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How long can the UFL last?

The second-tier league is down to four teams.

It's a bad day to be a Hartford Colonials fan.

Connecticut's UFL football team has officially closed up shop. Let's be honest: It's not exactly the Whalers leaving town. But it certainly affects the rest of the league -- the first major competitor to the NFL in years.

Hartford's departure means the UFL will enter its 2011 season on Sept. 15 with just four teams: the Las Vegas Locos, Omaha Nighthawks, Sacramento Mountain Lions and Virginia Destroyers. Colonials players will be sent around the league in a dispersal draft; coach Jerry Glanville will stay with the UFL as a consultant.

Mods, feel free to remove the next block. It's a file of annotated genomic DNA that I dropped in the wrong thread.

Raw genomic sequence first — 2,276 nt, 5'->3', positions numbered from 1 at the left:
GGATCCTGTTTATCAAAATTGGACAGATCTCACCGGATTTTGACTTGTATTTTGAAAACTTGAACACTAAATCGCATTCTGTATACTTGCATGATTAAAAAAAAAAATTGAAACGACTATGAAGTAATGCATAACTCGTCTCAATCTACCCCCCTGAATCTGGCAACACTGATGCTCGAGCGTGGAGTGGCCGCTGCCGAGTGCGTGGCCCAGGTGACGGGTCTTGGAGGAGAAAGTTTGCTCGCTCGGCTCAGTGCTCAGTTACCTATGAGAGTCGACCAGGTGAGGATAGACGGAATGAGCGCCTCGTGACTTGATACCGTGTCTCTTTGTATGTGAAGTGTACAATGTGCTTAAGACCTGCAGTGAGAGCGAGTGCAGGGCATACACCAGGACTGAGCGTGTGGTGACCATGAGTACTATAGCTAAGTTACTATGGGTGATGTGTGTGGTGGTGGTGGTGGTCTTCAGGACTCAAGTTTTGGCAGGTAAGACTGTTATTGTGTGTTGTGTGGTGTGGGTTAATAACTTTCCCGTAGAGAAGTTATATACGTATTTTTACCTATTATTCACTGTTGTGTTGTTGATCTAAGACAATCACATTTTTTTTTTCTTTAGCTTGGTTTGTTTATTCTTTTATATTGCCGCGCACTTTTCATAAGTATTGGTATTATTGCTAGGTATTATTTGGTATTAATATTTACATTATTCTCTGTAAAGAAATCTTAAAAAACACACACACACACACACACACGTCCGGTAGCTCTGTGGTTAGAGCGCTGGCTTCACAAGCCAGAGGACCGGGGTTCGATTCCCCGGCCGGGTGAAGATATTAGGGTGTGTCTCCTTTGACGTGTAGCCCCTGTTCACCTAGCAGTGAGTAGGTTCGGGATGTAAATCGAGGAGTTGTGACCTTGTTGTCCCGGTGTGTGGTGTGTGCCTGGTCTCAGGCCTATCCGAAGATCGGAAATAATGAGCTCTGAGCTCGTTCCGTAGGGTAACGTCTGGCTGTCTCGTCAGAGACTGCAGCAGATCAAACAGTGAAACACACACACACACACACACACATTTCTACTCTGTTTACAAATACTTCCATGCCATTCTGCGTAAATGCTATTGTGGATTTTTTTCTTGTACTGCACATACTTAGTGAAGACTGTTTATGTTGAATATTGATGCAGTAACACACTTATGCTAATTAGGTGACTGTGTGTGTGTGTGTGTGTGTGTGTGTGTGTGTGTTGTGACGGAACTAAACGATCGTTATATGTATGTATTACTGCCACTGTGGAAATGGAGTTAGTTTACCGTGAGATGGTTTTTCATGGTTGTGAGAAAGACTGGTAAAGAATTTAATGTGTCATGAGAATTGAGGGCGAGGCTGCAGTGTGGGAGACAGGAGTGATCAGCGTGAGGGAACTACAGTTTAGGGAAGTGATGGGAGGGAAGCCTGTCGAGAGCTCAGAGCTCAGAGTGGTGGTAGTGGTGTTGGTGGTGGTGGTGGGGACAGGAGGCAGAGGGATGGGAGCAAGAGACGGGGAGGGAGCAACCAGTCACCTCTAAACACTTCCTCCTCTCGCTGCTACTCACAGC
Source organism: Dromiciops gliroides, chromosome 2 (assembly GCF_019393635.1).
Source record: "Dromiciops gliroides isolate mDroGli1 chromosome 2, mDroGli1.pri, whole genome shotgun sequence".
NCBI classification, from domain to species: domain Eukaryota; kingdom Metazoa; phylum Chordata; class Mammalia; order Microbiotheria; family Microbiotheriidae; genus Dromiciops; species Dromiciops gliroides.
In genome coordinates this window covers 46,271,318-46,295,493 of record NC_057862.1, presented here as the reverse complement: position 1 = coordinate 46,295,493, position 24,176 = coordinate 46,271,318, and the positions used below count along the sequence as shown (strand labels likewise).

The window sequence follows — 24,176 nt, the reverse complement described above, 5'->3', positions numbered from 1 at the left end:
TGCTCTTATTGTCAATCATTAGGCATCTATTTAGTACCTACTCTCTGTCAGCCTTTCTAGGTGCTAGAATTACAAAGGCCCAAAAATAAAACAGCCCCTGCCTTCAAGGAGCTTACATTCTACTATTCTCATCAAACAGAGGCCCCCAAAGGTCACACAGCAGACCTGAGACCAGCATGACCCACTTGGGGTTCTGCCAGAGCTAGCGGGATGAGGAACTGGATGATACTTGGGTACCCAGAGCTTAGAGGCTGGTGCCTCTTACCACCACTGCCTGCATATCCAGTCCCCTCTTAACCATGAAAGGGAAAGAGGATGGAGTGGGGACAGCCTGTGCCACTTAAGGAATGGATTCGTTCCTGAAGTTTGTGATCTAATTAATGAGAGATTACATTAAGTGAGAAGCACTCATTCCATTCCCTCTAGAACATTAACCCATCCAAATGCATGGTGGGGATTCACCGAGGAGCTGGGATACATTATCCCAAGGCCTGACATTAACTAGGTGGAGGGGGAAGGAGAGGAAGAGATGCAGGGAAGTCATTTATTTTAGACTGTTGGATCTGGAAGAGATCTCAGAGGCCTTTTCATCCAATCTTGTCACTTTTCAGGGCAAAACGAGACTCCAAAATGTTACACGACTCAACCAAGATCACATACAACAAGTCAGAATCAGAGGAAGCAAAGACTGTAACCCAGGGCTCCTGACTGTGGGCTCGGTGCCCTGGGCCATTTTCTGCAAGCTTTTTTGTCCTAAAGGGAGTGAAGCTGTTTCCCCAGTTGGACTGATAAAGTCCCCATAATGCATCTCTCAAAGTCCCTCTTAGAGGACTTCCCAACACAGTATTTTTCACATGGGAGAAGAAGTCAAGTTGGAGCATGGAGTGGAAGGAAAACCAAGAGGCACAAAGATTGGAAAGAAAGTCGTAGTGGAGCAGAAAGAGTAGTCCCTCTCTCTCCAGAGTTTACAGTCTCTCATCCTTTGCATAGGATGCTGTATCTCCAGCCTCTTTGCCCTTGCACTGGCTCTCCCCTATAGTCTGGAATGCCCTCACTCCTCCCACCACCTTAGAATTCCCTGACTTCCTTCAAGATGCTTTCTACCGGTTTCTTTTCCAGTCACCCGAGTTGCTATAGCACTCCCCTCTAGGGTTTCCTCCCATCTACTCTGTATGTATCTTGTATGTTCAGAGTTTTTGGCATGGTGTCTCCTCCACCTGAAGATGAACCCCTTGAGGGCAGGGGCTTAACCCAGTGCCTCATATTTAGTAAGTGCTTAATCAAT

Remaining teams will play six games, instead of a planned eight, this year.

The league tried to put a happy face on the news.

"We are moving forward as projected having revised our strategy and realigned the makeup of the United Football League," commissioner Michael Huyghue.

Still, losing 20 percent of its teams in one swoop can't be good news for a league that's seen pretty crazy franchise turnover since its 2009 founding. Back then, franchises were located in California, Florida, New York and Las Vegas. Only the Locos survive: Hartford took over for New York last year; Omaha was a 2010 expansion team.

The league has reportedly lost more than $100 million since 2009. The UFL owns all or part of each franchise.

"We're shrinking down a little bit, getting our house in order and making sure we have enough ammunition to get through the marathon," Huyghue said.

But is there enough ammo out there to make hay against the juggernaut NFL? We'll have to wait and see.

 
 
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